Trust Tax Trap Raises £216 Million For Government

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Government coffers received a welcome £216 million boost from life insurance pay outs – but virtually every penny could have been saved.

The figures from HM Revenue & Customs (HMRC) revealed families and loved ones had to pay inheritance tax on 40% on the value of life cover over £325,000.

But all the tax could have been kept by the bereaved if the deceased person had written their life insurance policy into a trust.

All this takes is a few minutes administration as most life companies supply template trust agreements to protect policy pay-outs.

The average family could have saved £41,000 in tax if the deceased had taken the time to write the policy into trust.

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Unnecessary tax bill

Now, insurers are urging customers to check their policies are written into trust to avoid paying the unnecessary extra tax.

Writing a policy into trust excludes the pay out from inheritance tax.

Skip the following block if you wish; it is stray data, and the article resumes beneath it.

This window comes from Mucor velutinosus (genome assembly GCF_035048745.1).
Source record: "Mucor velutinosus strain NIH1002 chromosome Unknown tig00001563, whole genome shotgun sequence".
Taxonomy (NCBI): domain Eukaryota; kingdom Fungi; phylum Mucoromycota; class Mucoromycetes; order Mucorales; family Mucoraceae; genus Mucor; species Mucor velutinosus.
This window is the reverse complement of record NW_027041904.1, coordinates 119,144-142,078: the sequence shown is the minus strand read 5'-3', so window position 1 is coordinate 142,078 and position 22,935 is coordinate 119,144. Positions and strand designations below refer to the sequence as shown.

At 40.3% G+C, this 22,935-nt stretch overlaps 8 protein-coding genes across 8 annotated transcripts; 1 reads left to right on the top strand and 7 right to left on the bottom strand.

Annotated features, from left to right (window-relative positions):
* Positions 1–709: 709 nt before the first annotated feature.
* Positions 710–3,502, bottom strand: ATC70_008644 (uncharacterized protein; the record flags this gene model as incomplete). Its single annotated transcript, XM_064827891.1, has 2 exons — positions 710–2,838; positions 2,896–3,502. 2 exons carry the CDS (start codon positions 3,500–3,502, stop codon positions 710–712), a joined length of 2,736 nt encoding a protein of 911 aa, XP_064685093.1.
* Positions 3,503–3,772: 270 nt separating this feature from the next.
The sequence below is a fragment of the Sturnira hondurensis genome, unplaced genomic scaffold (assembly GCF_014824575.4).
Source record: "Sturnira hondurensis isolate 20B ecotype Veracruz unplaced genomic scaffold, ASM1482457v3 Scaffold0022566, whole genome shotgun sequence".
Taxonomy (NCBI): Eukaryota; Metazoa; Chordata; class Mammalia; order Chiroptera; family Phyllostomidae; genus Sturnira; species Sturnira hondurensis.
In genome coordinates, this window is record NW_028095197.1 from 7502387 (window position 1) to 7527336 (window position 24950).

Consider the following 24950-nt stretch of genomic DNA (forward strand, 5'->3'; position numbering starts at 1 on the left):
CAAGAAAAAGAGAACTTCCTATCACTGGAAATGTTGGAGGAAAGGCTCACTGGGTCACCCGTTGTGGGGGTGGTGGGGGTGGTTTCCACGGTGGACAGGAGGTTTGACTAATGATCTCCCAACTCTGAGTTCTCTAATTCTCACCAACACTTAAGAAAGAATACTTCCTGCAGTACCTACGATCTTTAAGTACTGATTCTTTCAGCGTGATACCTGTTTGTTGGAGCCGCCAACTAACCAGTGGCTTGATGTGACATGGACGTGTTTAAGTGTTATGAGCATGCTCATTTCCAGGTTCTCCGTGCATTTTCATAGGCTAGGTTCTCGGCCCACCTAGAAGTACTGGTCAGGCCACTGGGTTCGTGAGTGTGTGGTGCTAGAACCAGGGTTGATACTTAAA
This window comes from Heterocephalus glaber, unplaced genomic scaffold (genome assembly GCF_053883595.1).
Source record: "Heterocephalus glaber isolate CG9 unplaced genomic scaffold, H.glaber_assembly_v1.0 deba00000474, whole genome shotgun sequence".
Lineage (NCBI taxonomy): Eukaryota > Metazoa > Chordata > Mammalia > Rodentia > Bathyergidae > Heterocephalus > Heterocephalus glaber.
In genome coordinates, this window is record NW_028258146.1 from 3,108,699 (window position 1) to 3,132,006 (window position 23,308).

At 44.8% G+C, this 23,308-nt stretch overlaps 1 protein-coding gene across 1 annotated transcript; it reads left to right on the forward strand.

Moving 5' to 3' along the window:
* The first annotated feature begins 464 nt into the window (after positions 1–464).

Instead of the money going through probate or waiting for an executor to finalise the deceased affairs, the money is paid directly to the beneficiaries on proof of death.

The HMRC figures show the inheritance tax problem is worsening. Almost 5,300 beneficiaries were saddled with an unnecessary tax bill in 2011-12, from when the last figures are available.

The number was up 5% in two years.

Sean McCann, a chartered financial planner at NFU Mutual, said: “Paying this inheritance tax is unnecessary and should not happen to any family.

Financial lifeline

“Life insurance is easily written into a trust and this bypasses inheritance rules and allows the beneficiaries to keep all the money without any tax deduction.”

McCann explained that the HMRC figures who 75,000 failed to write a life insurance policy into trust in 2011-12, but the majority did not have to worry about inheritance tax because the total value of their estates was below the £325,000 trigger threshold.

“This money is often a financial lifeline to a family business which has lost a key member or to families who would otherwise struggle to make ends meet,” he said.

“Most insurance companies give trust forms to customers for free and they are straightforward to fill in, so there should be no reason why they are not completed.

“Even if the estate is below the threshold, writing the policy into trust still speeds up the process of paying a claim, so is a big help to family and loved ones who may need the money.”

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